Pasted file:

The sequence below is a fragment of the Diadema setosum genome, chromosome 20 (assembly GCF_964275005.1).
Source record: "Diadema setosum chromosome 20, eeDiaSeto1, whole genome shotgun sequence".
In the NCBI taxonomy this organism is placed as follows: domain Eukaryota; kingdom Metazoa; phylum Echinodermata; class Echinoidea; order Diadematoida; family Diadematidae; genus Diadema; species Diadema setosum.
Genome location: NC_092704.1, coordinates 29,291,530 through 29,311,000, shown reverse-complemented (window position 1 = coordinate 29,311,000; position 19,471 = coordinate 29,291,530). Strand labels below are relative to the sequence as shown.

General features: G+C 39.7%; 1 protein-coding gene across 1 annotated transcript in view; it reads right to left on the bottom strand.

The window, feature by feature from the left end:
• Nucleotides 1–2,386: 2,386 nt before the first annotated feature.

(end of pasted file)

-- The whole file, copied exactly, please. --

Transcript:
The sequence below is a fragment of the Diadema setosum genome, chromosome 20 (assembly GCF_964275005.1).
Source record: "Diadema setosum chromosome 20, eeDiaSeto1, whole genome shotgun sequence".
In the NCBI taxonomy this organism is placed as follows: domain Eukaryota; kingdom Metazoa; phylum Echinodermata; class Echinoidea; order Diadematoida; family Diadematidae; genus Diadema; species Diadema setosum.
Genome location: NC_092704.1, coordinates 29,291,530 through 29,311,000, shown reverse-complemented (window position 1 = coordinate 29,311,000; position 19,471 = coordinate 29,291,530). Strand labels below are relative to the sequence as shown.

General features: G+C 39.7%; 1 protein-coding gene across 1 annotated transcript in view; it reads right to left on the bottom strand.

The window, feature by feature from the left end:
• Nucleotides 1–2,386: 2,386 nt before the first annotated feature.